Dialectical Behaviour Therapy (DBT) at The Wave

The Wave is a specialist centre for the treatment of teenagers and young adults, for whom Dialectical Behaviour Therapy (DBT) is particularly relevant.

DBT skills groups and assignments are a key feature in The WavED programs and for those young people joining our programs who have been diagnosed with C-PTSD, Borderline Personality Disorder or Eating Disorders.

The skills groups and assignments allow our young people to demonstrate and practise skills for greater emotional regulation and improved interpersonal relationships, both in treatment and beyond.

Skills groups take place twice each week, in 90-minute sessions, with assignments to be completed outside the sessions. Our Recovery Coaching Team provides additional support to help our young people put their newly found skills into practice.

What is Dialectical Behaviour Therapy?

Dialectical Behaviour Therapy (DBT) is a specially adapted version of Cognitive Behavioural Therapy (CBT), developed in the late 1980s, by psychologist Marsha M. Linehan. It combines behavioural science with Zen Buddhist techniques of acceptance and mindfulness.

This talking therapy treatment is designed specifically for individuals who feel emotions very intensely, particularly those with self-harming behaviours and/or suffering from Borderline Personality Disorder (BPD).

What Does ‘Dialectical’ Mean?

‘Dialectical’ refers to an integration or synergy of opposites. In DBT, it means the ability to view things from multiple perspectives and move gently from extreme positions. DBT provides a framework for making sense of contradictory things. For example, DBT teaches that an individual can work on self-acceptance and on changing behaviours at the same time.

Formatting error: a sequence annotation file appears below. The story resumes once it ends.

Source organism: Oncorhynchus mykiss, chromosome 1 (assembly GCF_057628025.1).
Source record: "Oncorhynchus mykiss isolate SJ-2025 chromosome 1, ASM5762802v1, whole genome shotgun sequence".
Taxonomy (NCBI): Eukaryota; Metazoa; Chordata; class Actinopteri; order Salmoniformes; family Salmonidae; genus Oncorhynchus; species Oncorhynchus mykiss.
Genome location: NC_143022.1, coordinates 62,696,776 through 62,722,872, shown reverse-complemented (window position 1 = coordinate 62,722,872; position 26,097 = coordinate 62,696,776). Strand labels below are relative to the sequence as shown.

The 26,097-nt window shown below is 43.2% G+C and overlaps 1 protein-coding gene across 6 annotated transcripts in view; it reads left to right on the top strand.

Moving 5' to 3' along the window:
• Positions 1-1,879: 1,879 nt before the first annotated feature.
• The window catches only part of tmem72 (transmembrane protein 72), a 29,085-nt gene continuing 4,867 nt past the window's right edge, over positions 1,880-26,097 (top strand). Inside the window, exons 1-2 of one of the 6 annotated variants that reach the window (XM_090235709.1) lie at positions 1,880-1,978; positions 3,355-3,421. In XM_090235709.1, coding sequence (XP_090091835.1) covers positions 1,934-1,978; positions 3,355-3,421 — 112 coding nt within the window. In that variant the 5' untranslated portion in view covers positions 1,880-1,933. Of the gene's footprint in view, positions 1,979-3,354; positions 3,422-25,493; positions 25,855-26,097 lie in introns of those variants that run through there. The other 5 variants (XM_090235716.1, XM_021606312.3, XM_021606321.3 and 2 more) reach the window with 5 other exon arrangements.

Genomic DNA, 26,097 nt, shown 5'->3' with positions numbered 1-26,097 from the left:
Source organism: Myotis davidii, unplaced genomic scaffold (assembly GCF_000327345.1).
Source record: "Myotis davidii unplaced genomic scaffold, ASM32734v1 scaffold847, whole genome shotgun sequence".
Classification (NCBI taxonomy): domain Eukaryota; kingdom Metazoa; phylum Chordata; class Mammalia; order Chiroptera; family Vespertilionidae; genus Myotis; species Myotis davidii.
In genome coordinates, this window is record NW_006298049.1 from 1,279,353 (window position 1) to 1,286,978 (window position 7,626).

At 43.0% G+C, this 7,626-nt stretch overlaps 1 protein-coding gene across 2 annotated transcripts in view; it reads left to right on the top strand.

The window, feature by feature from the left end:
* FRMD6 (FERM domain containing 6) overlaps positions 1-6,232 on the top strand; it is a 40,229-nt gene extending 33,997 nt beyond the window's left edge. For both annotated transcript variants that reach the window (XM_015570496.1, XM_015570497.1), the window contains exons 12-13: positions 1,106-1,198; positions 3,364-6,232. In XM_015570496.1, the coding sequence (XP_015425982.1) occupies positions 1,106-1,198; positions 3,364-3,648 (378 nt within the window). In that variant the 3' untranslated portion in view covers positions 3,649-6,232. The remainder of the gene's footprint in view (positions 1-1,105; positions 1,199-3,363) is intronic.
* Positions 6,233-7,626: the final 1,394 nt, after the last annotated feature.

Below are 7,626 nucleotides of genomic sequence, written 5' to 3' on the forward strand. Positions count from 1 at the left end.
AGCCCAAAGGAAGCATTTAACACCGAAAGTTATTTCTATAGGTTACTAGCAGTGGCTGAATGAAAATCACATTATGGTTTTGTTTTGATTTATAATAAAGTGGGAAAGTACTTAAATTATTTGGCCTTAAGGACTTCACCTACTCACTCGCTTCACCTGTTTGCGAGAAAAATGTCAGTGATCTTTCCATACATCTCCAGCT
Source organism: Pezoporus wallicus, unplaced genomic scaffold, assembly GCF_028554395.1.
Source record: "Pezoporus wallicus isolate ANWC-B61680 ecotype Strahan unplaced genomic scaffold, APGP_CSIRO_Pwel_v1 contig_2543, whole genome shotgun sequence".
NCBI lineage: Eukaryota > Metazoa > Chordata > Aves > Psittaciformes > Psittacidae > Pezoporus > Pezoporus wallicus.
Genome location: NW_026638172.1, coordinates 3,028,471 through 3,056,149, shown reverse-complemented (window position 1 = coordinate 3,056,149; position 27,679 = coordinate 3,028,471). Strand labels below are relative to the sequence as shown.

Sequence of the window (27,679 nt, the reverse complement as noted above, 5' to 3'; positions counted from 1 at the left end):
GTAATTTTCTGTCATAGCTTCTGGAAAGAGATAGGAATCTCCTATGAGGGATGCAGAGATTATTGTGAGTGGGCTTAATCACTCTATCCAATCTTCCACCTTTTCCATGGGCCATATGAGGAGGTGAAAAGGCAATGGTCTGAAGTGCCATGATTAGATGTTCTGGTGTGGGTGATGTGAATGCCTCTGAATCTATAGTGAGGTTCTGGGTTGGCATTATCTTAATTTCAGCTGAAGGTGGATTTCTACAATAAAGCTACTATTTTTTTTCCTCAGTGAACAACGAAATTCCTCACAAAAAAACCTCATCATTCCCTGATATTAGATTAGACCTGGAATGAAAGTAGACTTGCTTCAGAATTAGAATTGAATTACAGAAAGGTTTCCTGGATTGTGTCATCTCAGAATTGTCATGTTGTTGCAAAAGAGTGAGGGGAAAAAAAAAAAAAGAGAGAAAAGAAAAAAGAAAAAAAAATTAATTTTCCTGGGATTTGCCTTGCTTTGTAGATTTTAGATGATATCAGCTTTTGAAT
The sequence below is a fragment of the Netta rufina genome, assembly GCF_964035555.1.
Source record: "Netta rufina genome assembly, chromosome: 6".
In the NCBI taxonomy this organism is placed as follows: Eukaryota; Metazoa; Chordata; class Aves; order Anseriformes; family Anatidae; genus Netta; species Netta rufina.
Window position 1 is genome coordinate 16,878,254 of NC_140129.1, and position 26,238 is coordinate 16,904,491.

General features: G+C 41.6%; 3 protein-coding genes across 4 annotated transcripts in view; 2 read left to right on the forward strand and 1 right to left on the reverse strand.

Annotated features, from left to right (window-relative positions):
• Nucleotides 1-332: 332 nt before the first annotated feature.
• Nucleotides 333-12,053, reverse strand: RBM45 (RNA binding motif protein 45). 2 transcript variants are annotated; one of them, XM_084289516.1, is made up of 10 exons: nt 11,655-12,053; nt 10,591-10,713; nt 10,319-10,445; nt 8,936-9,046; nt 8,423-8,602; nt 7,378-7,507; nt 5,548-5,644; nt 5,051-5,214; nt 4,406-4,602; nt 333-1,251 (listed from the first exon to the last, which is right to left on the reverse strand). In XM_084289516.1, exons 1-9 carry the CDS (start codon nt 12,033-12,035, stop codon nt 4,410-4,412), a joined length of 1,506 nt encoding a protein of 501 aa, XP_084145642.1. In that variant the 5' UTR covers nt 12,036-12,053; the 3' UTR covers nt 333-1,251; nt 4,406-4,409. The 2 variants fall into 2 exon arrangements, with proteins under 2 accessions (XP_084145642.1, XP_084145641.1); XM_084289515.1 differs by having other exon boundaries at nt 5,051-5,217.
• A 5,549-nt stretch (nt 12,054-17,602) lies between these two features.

In DBT, the therapist works with the individual to find ways to hold two seemingly opposite perspectives. The therapeutic aims are to promote balance and avoid the all-or-nothing styles of thinking common in individuals suffering from personality disorders.

‘Dialectical’ refers to an integration or synergy of opposites. In DBT, it means the ability to view things from multiple perspectives and move gently from extreme positions.

A key assumption in DBT is that self-destructive behaviours are learned coping techniques for intense and negative emotions, such as shame, guilt, sadness, fear, and anger. It is thought that some people are ‘hard-wired’ or genetically predisposed to feel emotions this intensely, or that extreme emotional or physical trauma has caused the vulnerability.

The ultimate goal of DBT is to significantly reduce impulsivity, interpersonal challenges, emotional reactivity, self-harm, and suicidal behaviour.

What is DBT Used to Treat?

DBT is recognised as an evidence-based treatment and over the past 30 years has been effective in the treatment of a wide range of disorders.

The therapy was developed specifically for people with Borderline Personality Disorder but is also used to help people with a wide range of mental health and behavioural issues, particularly those prone to react in a more intense and out-of-the-ordinary manner toward certain emotional situations. DBT is most commonly used to treat:

  • Borderline personality disorder
  • Bipolar disorder
  • Depression
  • Anxiety disorders
  • Eating disorders
  • Post-traumatic stress disorder (PTSD)
  • Self-harming
  • Suicidal thoughts and behaviour
  • Substance abuse
  • Anger and violent behaviour
  • Any other self-destructive behaviours.

For people with Borderline Personality Disorders, everything feels unstable, including relationships, moods, thinking, behaviour and even identity. DBT is helpful to those who experience extreme mood swings, find it difficult to deal with uncertainty, and seem to jump from one crisis to another.

DBT is a helpful therapy for people considered high-risk and tough-to-treat, particularly those who present with multiple diagnoses.